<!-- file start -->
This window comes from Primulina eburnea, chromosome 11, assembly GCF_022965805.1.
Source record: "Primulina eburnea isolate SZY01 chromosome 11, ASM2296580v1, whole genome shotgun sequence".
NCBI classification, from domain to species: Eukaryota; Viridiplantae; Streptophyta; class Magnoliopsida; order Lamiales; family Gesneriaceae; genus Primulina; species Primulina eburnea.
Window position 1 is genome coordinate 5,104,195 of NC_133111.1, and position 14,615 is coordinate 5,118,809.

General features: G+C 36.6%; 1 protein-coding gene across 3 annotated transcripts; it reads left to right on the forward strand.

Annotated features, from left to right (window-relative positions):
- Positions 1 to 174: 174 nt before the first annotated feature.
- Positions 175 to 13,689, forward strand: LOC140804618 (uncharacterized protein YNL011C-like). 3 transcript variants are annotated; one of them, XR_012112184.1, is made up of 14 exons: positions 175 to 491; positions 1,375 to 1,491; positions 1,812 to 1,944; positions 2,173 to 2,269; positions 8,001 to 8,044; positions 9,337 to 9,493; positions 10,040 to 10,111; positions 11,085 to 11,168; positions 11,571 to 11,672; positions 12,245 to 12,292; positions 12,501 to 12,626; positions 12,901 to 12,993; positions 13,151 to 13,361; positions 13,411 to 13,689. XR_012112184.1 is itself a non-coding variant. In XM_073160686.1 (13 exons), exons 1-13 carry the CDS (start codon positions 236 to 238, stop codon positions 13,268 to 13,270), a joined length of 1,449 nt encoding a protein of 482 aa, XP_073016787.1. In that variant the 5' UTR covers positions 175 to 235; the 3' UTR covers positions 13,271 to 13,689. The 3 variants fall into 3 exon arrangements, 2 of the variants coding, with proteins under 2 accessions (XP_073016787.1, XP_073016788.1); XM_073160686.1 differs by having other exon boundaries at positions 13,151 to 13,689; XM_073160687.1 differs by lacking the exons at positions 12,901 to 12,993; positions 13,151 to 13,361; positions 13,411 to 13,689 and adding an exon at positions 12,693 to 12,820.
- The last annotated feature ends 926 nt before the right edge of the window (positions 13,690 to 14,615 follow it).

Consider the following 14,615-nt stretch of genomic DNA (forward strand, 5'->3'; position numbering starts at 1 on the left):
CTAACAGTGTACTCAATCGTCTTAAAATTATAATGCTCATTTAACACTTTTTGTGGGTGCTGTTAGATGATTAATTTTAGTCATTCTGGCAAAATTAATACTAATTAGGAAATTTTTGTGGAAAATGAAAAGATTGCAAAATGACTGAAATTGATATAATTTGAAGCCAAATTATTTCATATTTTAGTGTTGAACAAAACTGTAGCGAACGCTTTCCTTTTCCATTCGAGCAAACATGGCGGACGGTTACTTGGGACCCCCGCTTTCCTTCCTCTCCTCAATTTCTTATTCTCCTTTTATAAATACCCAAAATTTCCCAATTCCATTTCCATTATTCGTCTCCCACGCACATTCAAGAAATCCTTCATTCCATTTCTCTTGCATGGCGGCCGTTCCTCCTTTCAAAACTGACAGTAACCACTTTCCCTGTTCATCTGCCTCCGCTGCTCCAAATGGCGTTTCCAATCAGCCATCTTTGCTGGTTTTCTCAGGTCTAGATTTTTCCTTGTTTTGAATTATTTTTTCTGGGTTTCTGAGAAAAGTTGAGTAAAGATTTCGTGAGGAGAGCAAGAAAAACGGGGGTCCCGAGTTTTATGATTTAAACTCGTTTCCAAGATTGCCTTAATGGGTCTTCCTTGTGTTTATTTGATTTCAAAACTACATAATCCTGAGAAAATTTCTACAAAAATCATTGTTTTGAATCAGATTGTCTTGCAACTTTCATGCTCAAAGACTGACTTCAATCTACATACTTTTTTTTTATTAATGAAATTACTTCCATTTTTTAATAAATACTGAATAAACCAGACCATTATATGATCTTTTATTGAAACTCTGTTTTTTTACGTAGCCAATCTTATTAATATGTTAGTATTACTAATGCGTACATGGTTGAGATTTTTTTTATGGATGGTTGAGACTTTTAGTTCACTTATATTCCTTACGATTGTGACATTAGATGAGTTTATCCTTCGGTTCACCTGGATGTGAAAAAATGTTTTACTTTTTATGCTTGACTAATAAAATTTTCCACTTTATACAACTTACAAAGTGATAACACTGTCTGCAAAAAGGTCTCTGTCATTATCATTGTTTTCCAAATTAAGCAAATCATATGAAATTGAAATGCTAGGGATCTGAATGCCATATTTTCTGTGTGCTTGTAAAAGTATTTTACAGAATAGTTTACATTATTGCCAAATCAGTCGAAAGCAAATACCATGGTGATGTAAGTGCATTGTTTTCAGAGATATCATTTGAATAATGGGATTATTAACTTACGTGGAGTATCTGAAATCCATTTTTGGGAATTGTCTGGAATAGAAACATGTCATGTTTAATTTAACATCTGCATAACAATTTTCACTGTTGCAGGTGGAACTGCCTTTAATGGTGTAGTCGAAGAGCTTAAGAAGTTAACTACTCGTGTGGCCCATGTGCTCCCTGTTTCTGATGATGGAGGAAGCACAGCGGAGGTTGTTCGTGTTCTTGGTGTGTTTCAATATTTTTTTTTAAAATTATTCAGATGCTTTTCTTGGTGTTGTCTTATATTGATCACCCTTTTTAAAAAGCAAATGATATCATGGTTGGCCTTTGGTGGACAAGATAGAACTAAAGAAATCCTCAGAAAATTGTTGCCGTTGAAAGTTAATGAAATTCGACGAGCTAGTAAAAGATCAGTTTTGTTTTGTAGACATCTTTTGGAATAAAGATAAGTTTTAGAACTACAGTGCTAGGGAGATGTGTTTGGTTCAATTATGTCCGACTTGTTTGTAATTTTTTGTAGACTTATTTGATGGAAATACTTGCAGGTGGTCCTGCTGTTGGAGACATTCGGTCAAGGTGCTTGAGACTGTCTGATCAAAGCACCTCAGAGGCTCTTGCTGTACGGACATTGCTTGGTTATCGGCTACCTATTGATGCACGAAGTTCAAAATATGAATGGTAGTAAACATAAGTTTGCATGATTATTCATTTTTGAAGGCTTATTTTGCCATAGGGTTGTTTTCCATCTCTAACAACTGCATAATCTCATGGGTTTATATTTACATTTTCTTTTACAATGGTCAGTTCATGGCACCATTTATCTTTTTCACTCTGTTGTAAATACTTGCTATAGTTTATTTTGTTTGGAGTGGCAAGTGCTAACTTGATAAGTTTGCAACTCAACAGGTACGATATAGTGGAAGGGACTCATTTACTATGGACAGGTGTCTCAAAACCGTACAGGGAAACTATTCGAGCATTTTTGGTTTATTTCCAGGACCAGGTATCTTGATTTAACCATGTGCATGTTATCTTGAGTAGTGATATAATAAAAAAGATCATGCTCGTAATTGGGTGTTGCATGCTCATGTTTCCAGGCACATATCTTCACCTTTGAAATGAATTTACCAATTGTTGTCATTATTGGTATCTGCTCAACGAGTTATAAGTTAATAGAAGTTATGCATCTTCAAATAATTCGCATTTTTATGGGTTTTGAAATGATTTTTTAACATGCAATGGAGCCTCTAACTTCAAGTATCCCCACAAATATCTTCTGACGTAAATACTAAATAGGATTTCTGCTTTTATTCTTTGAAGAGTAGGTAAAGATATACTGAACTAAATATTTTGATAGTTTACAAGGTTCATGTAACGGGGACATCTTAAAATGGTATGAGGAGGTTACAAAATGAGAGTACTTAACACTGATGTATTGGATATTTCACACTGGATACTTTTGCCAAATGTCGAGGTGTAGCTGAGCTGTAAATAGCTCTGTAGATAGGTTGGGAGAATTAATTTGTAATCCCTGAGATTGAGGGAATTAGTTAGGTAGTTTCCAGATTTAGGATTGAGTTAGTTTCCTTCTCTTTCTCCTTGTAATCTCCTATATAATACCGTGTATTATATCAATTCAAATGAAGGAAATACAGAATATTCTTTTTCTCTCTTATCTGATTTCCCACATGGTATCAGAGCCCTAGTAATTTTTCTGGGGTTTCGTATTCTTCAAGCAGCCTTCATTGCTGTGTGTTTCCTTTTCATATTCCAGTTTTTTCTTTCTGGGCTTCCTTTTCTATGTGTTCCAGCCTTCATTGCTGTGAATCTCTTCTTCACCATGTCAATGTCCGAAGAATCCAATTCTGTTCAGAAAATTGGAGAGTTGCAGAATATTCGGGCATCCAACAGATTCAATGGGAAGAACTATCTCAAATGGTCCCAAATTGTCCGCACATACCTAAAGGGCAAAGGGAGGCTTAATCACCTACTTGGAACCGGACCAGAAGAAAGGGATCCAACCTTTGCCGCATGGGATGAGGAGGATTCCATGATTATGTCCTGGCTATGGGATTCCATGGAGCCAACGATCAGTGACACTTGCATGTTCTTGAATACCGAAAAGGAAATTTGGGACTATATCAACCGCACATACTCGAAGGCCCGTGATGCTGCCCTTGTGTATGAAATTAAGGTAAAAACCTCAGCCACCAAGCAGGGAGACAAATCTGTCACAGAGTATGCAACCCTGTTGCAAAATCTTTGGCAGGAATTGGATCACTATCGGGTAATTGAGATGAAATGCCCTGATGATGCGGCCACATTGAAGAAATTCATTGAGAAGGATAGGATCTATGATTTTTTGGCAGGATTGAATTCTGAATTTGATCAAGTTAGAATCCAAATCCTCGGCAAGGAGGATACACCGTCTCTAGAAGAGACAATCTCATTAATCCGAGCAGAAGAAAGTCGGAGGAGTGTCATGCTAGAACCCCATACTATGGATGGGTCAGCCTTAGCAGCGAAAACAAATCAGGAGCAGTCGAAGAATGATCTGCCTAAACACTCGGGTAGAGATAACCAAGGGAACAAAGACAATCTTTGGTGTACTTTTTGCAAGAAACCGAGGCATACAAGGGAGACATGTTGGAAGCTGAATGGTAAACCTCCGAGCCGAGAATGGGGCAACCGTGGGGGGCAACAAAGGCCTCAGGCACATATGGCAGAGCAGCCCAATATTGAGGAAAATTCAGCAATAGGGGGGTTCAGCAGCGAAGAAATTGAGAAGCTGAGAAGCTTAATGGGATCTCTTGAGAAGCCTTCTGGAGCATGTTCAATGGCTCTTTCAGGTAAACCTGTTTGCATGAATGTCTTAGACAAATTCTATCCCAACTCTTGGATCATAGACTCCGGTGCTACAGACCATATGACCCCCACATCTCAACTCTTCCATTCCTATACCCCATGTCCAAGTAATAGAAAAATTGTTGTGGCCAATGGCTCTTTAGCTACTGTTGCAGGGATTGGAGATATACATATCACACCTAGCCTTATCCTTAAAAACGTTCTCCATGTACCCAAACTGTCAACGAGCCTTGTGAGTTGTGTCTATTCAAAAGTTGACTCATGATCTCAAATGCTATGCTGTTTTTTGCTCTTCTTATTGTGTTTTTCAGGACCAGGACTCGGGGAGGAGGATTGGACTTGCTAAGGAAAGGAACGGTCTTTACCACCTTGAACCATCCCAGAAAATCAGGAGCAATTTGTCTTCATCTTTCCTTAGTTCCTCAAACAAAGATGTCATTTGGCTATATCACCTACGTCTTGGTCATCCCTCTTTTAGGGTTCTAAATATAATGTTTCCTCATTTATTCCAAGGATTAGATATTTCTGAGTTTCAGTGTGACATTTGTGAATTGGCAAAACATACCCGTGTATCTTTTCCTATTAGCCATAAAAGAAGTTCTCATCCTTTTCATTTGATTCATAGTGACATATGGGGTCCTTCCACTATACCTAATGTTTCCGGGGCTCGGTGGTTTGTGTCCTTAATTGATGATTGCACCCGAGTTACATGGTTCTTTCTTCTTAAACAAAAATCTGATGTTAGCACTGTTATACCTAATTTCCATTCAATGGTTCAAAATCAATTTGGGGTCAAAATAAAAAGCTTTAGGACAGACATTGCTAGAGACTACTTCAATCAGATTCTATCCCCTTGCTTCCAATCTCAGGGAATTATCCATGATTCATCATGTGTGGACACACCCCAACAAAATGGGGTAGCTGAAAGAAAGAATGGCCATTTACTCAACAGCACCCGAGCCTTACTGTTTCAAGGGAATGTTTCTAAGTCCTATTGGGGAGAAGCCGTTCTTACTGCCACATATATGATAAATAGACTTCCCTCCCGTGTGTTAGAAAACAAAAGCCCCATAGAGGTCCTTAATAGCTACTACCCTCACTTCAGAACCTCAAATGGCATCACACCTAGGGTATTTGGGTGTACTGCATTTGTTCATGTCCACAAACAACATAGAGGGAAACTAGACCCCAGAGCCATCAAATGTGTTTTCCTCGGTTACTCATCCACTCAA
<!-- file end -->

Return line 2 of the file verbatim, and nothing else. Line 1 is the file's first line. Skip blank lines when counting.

Source record: "Primulina eburnea isolate SZY01 chromosome 11, ASM2296580v1, whole genome shotgun sequence".